The “Poverty in America” talk gave me a different side of the same coin (keep in mind, this coin has more than 2 sides…) as the president of Carlisle Cares shared experiences about traveling around the country staying in homeless shelters. The conditions she described were often downright disgusting and really made me question the nature of these establishments. It made me question why we don’t have someone regulating or providing these services with more amenities and quality. In the same sense as the environmental injustice issue, why don’t we have someone or something standing up for these people? Similar to the marginalized and victimized communities described above, homeless people who the speaker had met, did not have any advocates or people watching out for them. Nor did they have the resources to obtain such advocacy (whether self or otherwise) in order to achieve their human rights. This made me think about how poverty isn’t inescapable, but simply neglected. While I am still a moderate and give credit to social programs that have ameliorated healthcare, education and other services for the poor, the talk made me think about how little advocacy there is for all marginalized members of “poverty”. I wish their was a way to create more support and awareness for their causes and I look forward to doing my very best to make others aware!

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sometimes I don’t understand what the environmental movement wants to me believe

In this week’s reading of Cradle to Cradle, I realized how confused I sometimes become when examining the environmental movement and initiatives that McDonough & Braungart, Orr and others discuss in their work. The confusion struck me when we were discussing pipelines in class the other day and how a reading pointed out that if the pipelines were not built, then the oil from the tar sands would reach refineries via train and truck. This would bring even greater haste to our climate’s change! In chapter three, “Eco-Effectiveness”, McDonough and Braungart point out that “efficiency” should not always be sought after and that over-efficiency can be just as detrimental to the environment. For example, food production in East Germany was far less efficient than food production in West Germany because western farming practices were more modern and innovative. While this allowed them to produce more crops, it also created more detrimental effects to the environment, such as soil erosion, carbon emissions, destruction of bio-diversity, etc. I understand why this sort of over-efficiency is not great, but when you zoom out and look at the whole picture, East Germany and other satellite states who were trapped behind the Iron Curtain suffered from mass-starvation because of the implementation of antiquated practices by the Communist regime. I would argue that over-efficiency which eroded soil and increased carbon emissions was worth it in order to feed the masses!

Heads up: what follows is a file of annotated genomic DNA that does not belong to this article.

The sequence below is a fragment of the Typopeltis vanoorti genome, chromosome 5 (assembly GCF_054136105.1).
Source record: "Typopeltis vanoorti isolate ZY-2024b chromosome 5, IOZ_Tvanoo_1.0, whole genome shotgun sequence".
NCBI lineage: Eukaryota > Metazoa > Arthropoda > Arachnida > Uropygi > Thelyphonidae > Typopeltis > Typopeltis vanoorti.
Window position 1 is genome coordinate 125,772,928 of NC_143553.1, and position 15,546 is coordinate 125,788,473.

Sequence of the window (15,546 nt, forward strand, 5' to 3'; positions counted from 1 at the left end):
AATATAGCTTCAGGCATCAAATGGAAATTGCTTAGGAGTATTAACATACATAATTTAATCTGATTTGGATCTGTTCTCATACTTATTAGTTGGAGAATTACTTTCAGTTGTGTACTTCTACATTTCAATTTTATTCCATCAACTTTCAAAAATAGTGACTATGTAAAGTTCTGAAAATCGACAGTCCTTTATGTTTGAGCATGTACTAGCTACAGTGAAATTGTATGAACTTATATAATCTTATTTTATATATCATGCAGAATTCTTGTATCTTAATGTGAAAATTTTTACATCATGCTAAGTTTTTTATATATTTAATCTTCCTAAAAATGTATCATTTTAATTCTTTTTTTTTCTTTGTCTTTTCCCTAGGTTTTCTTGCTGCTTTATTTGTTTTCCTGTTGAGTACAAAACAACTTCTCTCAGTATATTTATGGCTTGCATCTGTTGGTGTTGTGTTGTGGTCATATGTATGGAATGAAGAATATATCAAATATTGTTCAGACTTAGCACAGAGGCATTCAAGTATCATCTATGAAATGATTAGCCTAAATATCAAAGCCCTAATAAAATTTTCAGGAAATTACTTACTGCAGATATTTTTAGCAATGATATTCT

I don’t know, maybe this idea is kind of half baked but I really do think that I have often seen these authors run into problems with the answers they propose. Meaning the answers they propose turn out to be more problematic and environmentally harmful than the original way that humans go about our lives (farming, consuming, traveling, etc.). Are we chasing our tails to find an answer to problems that are actually far simpler than they seem to be? Do we pursue the answers that seem more sustainable just because they are the “path less traveled”? My hope is that the environmental movement becomes one that is more concerned with staying level headed and finding solutions that are actually more sustainable instead of those that seem more green.

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its more than just a pipeline

After the Pipelines in PA discussion on Monday night, I felt somewhat unsatisfied about what I had learnt. While the panelists gave compelling arguments, I did not think that they gave well rounded, cost benefit analysis of the positive and negative effects of a pipeline in Pennsylvania. If I were to make my own informed decision, I would need to hear both sides of the story. What are the benefits of a pipeline like Keystone? And more importantly, are they worth the negative consequences they might have for our environment?